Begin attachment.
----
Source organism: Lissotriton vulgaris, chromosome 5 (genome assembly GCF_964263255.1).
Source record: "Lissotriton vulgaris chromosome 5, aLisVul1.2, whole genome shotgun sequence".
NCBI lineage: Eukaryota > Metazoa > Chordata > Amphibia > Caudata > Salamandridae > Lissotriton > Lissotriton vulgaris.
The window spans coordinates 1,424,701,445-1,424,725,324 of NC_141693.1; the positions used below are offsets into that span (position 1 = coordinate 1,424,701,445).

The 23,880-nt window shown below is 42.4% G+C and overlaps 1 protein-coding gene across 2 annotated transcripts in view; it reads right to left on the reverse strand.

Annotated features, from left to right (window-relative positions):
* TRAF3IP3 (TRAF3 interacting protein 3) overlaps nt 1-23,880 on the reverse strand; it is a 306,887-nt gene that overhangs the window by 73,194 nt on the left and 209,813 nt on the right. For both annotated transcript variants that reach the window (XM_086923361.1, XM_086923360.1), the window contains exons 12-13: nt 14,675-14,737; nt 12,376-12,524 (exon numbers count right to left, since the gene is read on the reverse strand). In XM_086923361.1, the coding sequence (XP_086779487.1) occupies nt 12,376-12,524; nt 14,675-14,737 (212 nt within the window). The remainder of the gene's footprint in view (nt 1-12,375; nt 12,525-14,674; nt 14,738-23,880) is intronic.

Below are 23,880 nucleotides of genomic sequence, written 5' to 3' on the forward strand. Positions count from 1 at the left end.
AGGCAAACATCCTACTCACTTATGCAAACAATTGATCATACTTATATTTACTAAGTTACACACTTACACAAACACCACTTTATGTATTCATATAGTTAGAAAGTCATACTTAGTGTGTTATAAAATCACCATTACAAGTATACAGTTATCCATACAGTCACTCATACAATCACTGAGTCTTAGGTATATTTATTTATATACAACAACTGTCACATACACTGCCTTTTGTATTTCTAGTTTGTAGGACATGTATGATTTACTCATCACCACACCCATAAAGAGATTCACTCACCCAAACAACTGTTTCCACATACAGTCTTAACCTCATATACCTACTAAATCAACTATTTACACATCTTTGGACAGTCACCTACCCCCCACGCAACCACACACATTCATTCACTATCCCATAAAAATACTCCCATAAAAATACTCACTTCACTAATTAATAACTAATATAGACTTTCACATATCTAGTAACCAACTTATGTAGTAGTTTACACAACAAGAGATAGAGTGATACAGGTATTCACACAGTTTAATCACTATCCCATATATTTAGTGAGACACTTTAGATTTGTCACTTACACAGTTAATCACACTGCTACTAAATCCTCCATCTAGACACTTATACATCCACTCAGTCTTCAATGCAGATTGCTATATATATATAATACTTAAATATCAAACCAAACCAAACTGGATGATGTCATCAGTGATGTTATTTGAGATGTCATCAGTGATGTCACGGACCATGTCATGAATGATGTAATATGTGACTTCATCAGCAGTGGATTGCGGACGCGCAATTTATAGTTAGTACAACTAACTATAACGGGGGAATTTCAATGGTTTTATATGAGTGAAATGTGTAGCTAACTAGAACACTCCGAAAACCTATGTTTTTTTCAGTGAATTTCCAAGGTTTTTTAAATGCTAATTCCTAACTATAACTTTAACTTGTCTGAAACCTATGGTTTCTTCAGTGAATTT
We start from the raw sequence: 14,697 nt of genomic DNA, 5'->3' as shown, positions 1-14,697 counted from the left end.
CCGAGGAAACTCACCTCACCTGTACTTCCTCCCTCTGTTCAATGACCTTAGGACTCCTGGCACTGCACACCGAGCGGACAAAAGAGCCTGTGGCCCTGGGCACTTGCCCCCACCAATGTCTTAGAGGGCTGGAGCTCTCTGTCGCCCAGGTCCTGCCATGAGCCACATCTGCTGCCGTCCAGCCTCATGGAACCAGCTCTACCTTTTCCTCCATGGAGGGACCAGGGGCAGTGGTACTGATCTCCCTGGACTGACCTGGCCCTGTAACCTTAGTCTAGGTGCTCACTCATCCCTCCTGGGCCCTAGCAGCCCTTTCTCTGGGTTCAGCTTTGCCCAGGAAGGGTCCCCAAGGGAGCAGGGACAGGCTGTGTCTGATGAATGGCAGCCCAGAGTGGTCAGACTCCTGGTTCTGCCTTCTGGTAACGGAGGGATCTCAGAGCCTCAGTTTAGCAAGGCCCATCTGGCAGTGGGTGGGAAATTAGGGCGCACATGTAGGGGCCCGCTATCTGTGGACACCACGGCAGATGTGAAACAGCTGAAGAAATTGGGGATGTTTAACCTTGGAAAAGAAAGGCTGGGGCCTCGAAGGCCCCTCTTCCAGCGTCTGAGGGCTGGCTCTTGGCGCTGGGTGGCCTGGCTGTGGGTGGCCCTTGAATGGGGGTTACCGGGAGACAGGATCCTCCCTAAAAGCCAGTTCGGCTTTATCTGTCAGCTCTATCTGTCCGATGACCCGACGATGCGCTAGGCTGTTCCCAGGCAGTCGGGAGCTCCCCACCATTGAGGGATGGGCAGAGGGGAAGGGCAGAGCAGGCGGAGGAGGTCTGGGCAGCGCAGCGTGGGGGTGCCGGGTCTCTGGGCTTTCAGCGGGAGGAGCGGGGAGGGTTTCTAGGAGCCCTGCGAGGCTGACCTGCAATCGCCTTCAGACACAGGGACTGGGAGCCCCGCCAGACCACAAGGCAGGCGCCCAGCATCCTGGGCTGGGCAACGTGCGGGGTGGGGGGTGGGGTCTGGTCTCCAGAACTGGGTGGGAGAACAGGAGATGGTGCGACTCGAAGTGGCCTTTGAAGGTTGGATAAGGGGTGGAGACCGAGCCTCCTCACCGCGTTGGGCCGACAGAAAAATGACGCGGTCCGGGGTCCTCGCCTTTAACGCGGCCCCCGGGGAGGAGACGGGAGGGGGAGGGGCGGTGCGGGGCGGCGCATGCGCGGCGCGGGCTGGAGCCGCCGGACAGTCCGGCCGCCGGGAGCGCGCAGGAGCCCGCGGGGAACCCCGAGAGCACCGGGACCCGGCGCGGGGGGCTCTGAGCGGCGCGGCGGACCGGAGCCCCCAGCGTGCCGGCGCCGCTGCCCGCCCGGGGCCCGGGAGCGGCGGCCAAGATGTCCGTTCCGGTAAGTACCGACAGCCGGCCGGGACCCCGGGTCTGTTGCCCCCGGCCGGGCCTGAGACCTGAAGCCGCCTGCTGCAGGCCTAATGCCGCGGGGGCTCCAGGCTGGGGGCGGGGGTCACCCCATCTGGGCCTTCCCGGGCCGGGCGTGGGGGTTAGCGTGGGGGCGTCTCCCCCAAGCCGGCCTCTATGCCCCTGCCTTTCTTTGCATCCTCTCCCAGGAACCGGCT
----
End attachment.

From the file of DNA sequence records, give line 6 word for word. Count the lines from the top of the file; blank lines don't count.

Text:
Annotated features, from left to right (window-relative positions):